Tomorrow’s our third annual neighborhood Thanksgiving.
Jian is really into it this year. When I was a kid, my cousin Matthew had a funny story he still repeats each year. It was his job when we were tweens to make the sweet potato casserole. He mistook a shot of whiskey for a cup of whiskey in our grandmother’s recipe.
It was quite a drunken Thanksgiving.
Jian has her own embarrassing story. I won’t tell it here, but our little Korea family laughs about it each year when she tells it.
I created a little Thanksgiving playlist on YouTube. Charlie Brown, Garfield, the 2017 Macy’s Parade (Matt Lauer’s last, obviously), funny Thanksgiving videos, and some football highlights. We had fun. She got sleepy and went to bed.
This year, my job is appetizers. The first year, I did the turkey. Brined it. Spatchcocked it. Did a few sides too. It was a little over a month after I’d closed down the last restaurant PLUS my seizure and spinal injury. I’d felt a need to resurrect my self-esteem and make a great Thanksgiving. It was a good time, though EJ was too sick to attend. The second year, I was in charge of sides. I think I made almost ten. Cooked well into the night. We were the hosts that year, and I only remember getting really drunk–which eventually led to my sobriety season the next year.
I kept things simple, sticking to dishes that don’t require much prep. An antipasti platter that we may shape as a turkey. Sounds dumb and whimsical. Why not?
The most exotic thing I’m making is a Cranberry and Fig Chutney. And that’s really to use up some cranberries and figs I have in my freezer. I’m gonna make my grandmother’s Banana Bread. I’m going to make those infamous Sausage Balls from the ’70s. The original recipe is just three ingredients: sausage, Bisquick, and cheddar cheese. The thing is, in Korea, we don’t have sage breakfast sausage, so I have to make it myself. I just made a quick batch, and it’s mellowing in the fridge. I chucked the Cranberry-Fig Chutney ingredients into the slow cooker for overnight.
The one whimsical surprise I’m making is Crab Rangoon. It’s an American-Chinese dish that you CANNOT get in Korea. I’ve made it once for the girls, and they devoured it. Tonight, I just sauteed some onions in butter, threw in some good quality fake crab (Korea makes great fake crab–and even lobster), and a couple tubs of cream cheese<–the most expensive ingredient. I’m letting that coalesce in the fridge as well.
Jian wants to help, so tomorrow, we’ll make the Sausage Balls, quickly make a Banana Bread or two from some ‘naners I’ve been ripening in a plastic bag all week, and assemble the Crab Rangoon and fry it. We’ll see about making our Antipasti Turkey. This all sounds ambitious, but I feel like I’m being lazy. The antipasti is all just stuff I bought at the stores on clearance, including the French Onion Dip from E-Mart Traders–and I’m known for my HOMEMADE French Onion Dip.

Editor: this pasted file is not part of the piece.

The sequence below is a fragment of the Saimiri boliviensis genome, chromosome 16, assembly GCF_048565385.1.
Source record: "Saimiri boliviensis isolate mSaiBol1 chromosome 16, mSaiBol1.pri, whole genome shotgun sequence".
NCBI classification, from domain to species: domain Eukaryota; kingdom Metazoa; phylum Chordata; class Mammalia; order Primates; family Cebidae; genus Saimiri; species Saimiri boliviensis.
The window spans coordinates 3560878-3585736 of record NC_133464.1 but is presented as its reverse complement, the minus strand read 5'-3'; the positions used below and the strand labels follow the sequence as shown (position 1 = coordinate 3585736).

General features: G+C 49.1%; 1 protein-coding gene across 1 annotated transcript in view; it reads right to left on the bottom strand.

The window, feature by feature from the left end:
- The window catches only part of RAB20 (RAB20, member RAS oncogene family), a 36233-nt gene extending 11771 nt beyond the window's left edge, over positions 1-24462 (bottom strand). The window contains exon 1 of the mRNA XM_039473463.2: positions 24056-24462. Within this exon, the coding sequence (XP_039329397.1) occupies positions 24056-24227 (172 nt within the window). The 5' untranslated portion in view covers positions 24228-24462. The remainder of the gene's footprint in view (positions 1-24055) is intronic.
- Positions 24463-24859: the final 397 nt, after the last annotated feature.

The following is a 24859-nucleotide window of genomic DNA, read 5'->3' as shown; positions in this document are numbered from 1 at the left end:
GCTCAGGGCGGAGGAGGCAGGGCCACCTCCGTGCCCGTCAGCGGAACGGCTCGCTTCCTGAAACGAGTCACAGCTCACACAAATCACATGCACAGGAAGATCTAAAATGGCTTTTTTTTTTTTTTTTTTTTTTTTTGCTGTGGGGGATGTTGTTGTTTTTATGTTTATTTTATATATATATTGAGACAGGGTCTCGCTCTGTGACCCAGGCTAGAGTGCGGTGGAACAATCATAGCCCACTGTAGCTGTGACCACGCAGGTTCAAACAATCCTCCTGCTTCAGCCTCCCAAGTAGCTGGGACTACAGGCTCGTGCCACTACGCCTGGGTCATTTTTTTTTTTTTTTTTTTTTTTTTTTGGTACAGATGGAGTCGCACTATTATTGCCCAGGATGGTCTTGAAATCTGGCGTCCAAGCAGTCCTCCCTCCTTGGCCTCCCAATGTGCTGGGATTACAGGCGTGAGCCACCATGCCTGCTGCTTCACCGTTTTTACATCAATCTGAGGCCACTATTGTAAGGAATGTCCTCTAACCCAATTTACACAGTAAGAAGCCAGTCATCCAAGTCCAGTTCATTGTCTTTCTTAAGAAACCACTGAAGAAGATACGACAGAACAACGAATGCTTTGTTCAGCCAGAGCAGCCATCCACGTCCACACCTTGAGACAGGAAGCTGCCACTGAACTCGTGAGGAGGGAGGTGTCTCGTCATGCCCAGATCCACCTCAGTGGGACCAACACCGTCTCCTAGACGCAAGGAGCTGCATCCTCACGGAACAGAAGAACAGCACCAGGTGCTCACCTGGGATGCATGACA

This almost didn’t happen at all.
For the past couple of days, my old back injury has been acting up. Maybe I slept the wrong way. But there’s a group of muscles deep in my core that are spasming–making me scream in shock. It looks like the best I can do is to stay active and walk and take ibuprofen. It does help a bit. But today I went to work and didn’t bring any meds. By 4 o’clock, I couldn’t even concentrate. Time slowed down. I’d give tests and assignments to classes and then walk around the building to limber up my muscles. It mostly hurts when I’m changing position–like going between sitting, standing, and lying down positions. Killed me because the pain just kept increasing from my having to stand behind a podium much of the day. Then I had to do grocery shopping for tonight and somehow start cooking.
It was hell. I’d say tonight was in the top ten of most painful experiences of my life, including my fall in 2016 and that time in 1988 when I flipped over the handlebars of my bike and skidded chin first on the asphalt, exposing my chin bone.
I took some ibuprofen and some leftover prescription muscle relaxants as soon as I got home. Still hurts, but now I’m ambulatory. It was so bad that I could only breathe a quarter of the way. It was the type of pain that made me want to throw up.
After a few hours, I was able to go back down to the car and lug up the groceries and cook. And that leads me to where I am now. I have the basics ready for Thanksgiving.
I have a Dark Side tour that evening, so I won’t be able to totally laze out. On Sunday, I’m doing a podcast with an Australian travel blogger at his hotel room in Dongdaemun. Packed weekend. On top of that, I’m working with my Restaurant Buzz Seoul team to put together a Sexy Chef Calendar for charity. Because why not?
It’s this time of year that I truly become thankful and reflect. I need to re-read that famous account of my first Thanksgivings in Korea. Life in Korea has progressed so much since then. It should be required reading for any American moving to Korea to understand how things used to be and to be thankful–rather than whine about how some Oaxacan Turkey Enchiladas at a properly tattooed and bearded hipster joint aren’t authentic enough.